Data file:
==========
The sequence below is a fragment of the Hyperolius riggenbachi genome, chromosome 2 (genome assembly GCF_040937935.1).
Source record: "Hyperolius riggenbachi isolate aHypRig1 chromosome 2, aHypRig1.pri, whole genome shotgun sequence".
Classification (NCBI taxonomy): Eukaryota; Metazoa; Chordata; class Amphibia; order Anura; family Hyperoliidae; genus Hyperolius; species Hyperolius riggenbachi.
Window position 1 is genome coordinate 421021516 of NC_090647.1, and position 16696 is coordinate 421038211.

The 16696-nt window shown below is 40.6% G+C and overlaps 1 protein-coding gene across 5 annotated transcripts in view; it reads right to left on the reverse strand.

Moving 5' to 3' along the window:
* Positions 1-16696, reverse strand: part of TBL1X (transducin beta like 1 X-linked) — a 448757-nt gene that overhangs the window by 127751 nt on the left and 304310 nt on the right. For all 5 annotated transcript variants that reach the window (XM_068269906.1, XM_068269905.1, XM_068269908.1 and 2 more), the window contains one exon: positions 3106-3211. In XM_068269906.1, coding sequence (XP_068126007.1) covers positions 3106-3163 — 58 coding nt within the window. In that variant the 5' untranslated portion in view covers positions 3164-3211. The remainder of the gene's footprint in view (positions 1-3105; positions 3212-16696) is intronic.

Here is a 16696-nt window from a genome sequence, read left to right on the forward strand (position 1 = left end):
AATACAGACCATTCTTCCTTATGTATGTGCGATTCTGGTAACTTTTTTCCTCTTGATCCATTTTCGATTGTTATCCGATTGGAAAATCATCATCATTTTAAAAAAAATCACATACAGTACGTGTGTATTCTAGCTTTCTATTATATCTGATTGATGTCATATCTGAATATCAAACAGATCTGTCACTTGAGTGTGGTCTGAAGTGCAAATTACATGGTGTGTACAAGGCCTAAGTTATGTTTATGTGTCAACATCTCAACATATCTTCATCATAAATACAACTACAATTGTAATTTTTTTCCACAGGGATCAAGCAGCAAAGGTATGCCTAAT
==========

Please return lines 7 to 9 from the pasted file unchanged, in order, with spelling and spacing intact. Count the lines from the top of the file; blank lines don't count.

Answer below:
* Positions 1-16696, reverse strand: part of TBL1X (transducin beta like 1 X-linked) — a 448757-nt gene that overhangs the window by 127751 nt on the left and 304310 nt on the right. For all 5 annotated transcript variants that reach the window (XM_068269906.1, XM_068269905.1, XM_068269908.1 and 2 more), the window contains one exon: positions 3106-3211. In XM_068269906.1, coding sequence (XP_068126007.1) covers positions 3106-3163 — 58 coding nt within the window. In that variant the 5' untranslated portion in view covers positions 3164-3211. The remainder of the gene's footprint in view (positions 1-3105; positions 3212-16696) is intronic.

Here is a 16696-nt window from a genome sequence, read left to right on the forward strand (position 1 = left end):
AATACAGACCATTCTTCCTTATGTATGTGCGATTCTGGTAACTTTTTTCCTCTTGATCCATTTTCGATTGTTATCCGATTGGAAAATCATCATCATTTTAAAAAAAATCACATACAGTACGTGTGTATTCTAGCTTTCTATTATATCTGATTGATGTCATATCTGAATATCAAACAGATCTGTCACTTGAGTGTGGTCTGAAGTGCAAATTACATGGTGTGTACAAGGCCTAAGTTATGTTTATGTGTCAACATCTCAACATATCTTCATCATAAATACAACTACAATTGTAATTTTTTTCCACAGGGATCAAGCAGCAAAGGTATGCCTAAT